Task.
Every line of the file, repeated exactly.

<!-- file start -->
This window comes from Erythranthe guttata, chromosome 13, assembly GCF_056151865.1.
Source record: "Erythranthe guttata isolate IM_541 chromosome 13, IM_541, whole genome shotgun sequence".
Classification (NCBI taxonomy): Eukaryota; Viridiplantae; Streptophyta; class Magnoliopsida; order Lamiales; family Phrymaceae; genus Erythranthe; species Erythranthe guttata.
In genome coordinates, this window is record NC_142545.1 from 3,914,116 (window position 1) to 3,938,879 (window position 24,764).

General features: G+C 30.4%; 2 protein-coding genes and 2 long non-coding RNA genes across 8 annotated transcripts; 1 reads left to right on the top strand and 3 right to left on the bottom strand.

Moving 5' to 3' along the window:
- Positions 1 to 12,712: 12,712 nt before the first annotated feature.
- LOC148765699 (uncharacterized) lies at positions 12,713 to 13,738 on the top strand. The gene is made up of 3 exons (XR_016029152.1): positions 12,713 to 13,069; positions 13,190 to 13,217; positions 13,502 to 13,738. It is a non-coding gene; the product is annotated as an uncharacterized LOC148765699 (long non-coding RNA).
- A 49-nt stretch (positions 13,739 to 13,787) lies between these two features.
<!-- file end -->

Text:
This window comes from Erythranthe guttata, chromosome 13, assembly GCF_056151865.1.
Source record: "Erythranthe guttata isolate IM_541 chromosome 13, IM_541, whole genome shotgun sequence".
Classification (NCBI taxonomy): Eukaryota; Viridiplantae; Streptophyta; class Magnoliopsida; order Lamiales; family Phrymaceae; genus Erythranthe; species Erythranthe guttata.
In genome coordinates, this window is record NC_142545.1 from 3,914,116 (window position 1) to 3,938,879 (window position 24,764).

General features: G+C 30.4%; 2 protein-coding genes and 2 long non-coding RNA genes across 8 annotated transcripts; 1 reads left to right on the top strand and 3 right to left on the bottom strand.

Moving 5' to 3' along the window:
- Positions 1 to 12,712: 12,712 nt before the first annotated feature.
- LOC148765699 (uncharacterized) lies at positions 12,713 to 13,738 on the top strand. The gene is made up of 3 exons (XR_016029152.1): positions 12,713 to 13,069; positions 13,190 to 13,217; positions 13,502 to 13,738. It is a non-coding gene; the product is annotated as an uncharacterized LOC148765699 (long non-coding RNA).
- A 49-nt stretch (positions 13,739 to 13,787) lies between these two features.